Queensland Judgments


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R v Russell  
Unreported Citation: [2018] QCA 96

This decision considers an appeal against conviction for one count of fraud. The appellant argued that the person who “applied” and “possessed” the property pursuant to s 408C of the Criminal Code was a company, not himself. The appellant was the sole director of that company. The Court found that to “apply” property involves dealing with it and does not require ownership. The term “possession” is broadly defined under the Code. The appeal was dismissed.

Fraser and Gotterson and Morrison JJA

25 May 2018

Following a 10-day trial in the District Court, the appellant was convicted of one count of fraud pursuant to s 408C(1)(a) of the Criminal Code, with circumstances of aggravation.  It was found that he dishonestly applied property to his own use and the use of BRGOC Group Finance Pty Ltd (BRGOC) and others, namely a sum of money and bank credits. [2]. He was sentenced to three years’ imprisonment with parole release after 18 months. [3].

The grounds of appeal included that there was no evidence to support a finding that the appellant “applied to his own use” the property in question. [29]. The appellant argued that, on the evidence adduced, the person who “applied” the property was AF (Qld) Pty Ltd (AFQ) and not the appellant personally. [30]. At the relevant time he was the sole director of AFQ and, through other entities, ultimately the sole shareholder. [5]. The appellant argued that the Crown evidence did not “pierce the corporate veil” to establish that it was the appellant who applied the property. [31].

Justice Gotterson, with whom Fraser and Morrison JJA agreed, noted that the word “obtain”, is defined for s 408C(1)(b) to mean “to get, gain, receive or acquire in any way”.  In contrast, the word “applies”, as an element of s 408C(1)(a) offences, is not defined. [34]. The court found that s 408C(1)(a) does not require the offender to be the owner of the property so applied. [39], [40].  To “apply” property involves a dealing with it, usually by exerting some influence upon it affecting its form, location or attributes.  A dishonest application of property will involve deflecting it from the purposes of the person to whom the property belongs. [43].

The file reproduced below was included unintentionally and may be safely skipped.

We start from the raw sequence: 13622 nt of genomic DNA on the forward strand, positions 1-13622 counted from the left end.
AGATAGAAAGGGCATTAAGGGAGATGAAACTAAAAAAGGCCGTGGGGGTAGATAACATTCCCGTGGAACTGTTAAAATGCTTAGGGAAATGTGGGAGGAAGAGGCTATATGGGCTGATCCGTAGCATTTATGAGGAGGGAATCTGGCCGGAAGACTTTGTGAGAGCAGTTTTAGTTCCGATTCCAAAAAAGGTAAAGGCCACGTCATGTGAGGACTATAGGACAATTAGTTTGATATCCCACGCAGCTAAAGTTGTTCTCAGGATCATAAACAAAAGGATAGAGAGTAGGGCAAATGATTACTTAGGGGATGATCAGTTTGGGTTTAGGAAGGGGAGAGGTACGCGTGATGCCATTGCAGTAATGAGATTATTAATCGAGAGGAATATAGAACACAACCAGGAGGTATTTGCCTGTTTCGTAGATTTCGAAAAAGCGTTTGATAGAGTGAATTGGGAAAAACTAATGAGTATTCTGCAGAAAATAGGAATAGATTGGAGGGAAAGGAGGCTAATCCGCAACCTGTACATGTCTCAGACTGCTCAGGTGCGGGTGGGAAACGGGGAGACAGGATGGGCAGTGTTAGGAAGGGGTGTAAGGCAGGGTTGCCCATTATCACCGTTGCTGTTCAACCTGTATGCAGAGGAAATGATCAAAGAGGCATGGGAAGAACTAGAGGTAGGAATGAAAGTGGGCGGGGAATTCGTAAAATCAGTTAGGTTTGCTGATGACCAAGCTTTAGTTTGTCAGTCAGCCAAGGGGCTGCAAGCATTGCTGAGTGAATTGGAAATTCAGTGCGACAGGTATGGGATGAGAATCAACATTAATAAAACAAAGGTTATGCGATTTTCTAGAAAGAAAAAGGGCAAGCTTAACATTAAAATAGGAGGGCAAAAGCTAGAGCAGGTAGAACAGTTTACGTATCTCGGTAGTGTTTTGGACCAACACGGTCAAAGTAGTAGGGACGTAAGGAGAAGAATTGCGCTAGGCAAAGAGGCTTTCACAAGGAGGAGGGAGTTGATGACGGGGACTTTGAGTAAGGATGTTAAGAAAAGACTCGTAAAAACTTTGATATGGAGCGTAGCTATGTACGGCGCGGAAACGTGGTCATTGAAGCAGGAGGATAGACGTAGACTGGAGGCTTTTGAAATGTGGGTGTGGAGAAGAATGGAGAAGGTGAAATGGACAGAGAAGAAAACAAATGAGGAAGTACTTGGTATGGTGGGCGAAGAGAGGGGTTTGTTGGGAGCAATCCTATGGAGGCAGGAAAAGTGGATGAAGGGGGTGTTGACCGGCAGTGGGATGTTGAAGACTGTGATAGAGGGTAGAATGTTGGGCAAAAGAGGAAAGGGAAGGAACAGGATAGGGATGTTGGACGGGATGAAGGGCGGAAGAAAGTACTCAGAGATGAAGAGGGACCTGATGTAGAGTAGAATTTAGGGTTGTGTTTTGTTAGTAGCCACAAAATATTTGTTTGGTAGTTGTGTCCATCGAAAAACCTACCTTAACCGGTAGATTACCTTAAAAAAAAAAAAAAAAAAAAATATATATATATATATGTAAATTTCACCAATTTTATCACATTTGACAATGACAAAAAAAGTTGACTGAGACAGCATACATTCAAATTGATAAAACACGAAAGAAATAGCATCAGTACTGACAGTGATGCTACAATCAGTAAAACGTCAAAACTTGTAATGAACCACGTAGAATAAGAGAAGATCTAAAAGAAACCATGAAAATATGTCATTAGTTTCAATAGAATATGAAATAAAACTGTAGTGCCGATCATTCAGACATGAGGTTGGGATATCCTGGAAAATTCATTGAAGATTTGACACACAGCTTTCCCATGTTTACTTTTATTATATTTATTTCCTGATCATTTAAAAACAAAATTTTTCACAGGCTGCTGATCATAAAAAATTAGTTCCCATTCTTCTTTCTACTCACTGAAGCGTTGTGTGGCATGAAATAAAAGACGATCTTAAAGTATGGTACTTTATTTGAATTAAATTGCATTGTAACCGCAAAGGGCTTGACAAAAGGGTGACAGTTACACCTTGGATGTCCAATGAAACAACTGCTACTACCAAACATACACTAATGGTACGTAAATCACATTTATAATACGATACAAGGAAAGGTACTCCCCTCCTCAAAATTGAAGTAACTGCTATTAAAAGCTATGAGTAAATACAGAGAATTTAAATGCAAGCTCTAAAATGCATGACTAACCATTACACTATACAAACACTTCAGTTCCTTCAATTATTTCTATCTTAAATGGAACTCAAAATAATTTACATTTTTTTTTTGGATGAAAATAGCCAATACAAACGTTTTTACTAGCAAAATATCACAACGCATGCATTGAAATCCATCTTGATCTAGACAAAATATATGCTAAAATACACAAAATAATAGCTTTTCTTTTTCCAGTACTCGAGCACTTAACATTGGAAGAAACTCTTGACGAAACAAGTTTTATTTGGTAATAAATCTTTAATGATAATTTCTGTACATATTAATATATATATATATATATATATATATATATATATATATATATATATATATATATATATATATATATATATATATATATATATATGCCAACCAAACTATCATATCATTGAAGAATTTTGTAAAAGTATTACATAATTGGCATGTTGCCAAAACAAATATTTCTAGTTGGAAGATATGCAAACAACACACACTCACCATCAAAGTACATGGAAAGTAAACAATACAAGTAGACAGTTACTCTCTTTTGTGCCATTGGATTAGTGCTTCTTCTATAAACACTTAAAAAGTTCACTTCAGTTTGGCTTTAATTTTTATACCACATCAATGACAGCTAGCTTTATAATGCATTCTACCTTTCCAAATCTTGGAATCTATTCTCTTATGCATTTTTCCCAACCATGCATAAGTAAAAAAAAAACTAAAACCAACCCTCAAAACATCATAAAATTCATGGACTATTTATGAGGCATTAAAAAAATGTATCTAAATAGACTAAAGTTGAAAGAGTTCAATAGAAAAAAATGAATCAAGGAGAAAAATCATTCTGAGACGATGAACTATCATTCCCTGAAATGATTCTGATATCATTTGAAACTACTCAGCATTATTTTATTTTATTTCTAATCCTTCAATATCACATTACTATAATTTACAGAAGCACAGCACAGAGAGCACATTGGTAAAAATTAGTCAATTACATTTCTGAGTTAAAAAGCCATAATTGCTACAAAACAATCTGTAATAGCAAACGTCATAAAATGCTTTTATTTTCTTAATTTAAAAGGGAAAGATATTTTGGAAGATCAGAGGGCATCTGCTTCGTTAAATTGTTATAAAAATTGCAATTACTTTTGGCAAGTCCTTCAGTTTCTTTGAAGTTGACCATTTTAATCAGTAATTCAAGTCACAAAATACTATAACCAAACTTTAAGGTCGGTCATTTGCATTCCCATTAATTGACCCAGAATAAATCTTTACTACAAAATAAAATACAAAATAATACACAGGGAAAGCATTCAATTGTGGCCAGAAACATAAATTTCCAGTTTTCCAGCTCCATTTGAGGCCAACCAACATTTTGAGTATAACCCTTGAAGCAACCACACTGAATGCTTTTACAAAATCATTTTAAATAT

His Honour observed that where an individual undertakes the dealing as a director of a company, it may be that the company also applies the property.  It does not at all follow that it is the company, and not the individual, who has applied the property. [44].

The appellant also argued the circumstance of aggravation under s 408C(2)(c) was not established because the property was possessed by AFQ and then BRGOC, but never by the appellant himself. Again, he argued that the Crown case did not “pierce the corporate veil”. [47].

The term “possession” under s 408C(2)(c) is defined by s 1 to include control of property whether or not the property is within the actual possession or custody of a person. That definition is not confined to possession according to property law concepts. [49]. Therefore, the court found that the evidence established that the appellant directed the flow of the funds into and out of the relevant accounts. [50].

The appeal was dismissed. [74].

K Gover of Counsel